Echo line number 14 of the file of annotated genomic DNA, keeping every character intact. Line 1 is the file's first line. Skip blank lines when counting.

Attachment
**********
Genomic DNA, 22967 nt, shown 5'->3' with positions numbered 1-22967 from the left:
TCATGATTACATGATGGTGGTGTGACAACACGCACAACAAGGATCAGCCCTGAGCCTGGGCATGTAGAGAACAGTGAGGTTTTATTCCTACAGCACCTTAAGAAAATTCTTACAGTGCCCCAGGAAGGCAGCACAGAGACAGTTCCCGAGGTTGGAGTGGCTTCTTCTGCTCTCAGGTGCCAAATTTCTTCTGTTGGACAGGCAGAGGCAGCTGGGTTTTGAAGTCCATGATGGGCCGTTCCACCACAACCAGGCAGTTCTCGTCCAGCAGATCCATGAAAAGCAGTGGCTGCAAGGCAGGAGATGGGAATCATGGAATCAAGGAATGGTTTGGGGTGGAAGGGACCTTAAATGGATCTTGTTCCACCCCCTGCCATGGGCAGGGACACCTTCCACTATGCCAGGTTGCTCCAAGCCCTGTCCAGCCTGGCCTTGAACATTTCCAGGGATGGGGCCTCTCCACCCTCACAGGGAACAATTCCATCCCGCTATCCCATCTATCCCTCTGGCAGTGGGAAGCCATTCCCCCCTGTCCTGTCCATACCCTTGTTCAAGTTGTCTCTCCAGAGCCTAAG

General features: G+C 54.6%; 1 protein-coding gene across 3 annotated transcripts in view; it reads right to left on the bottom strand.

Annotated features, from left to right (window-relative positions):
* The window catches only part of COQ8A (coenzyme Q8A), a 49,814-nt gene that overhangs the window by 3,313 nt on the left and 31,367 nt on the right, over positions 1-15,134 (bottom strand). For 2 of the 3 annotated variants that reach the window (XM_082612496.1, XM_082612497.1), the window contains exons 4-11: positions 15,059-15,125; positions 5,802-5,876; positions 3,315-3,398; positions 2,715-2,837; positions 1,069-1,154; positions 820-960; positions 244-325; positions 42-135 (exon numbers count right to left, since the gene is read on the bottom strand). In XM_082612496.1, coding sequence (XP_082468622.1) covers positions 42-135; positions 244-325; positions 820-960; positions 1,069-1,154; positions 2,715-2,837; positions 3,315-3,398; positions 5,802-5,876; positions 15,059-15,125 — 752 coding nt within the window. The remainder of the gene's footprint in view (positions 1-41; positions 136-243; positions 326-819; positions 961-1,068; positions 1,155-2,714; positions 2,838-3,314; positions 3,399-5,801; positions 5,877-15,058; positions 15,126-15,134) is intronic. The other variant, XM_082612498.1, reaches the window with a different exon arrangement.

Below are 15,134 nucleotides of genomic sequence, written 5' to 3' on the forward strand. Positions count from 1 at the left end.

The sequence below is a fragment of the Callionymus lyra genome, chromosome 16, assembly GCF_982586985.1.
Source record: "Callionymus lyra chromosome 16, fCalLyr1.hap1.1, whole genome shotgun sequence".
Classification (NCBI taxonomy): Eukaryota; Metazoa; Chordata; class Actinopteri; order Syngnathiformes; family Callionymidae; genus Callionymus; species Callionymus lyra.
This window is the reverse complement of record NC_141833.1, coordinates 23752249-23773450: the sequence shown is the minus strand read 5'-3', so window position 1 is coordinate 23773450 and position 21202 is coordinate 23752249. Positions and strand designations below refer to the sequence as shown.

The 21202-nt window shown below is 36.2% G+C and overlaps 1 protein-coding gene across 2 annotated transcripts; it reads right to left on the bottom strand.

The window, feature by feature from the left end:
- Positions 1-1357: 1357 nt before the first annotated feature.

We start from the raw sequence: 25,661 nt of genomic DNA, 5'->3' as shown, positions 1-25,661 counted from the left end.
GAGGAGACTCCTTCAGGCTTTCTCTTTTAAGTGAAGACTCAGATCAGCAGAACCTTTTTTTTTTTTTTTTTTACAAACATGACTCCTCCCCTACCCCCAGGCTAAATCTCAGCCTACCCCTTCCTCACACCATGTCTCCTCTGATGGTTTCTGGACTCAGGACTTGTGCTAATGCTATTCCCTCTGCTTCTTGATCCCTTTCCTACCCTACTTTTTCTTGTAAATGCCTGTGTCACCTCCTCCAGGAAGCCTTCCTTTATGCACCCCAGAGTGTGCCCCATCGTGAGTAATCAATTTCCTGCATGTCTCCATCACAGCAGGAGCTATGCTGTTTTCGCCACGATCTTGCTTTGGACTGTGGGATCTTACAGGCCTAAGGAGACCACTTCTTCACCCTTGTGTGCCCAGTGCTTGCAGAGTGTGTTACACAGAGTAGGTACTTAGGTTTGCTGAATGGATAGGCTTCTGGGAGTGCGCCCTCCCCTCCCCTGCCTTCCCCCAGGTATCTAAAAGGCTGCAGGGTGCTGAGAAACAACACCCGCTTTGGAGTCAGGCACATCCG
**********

We start from the raw sequence: 25,661 nt of genomic DNA, 5'->3' as shown, positions 1-25,661 counted from the left end.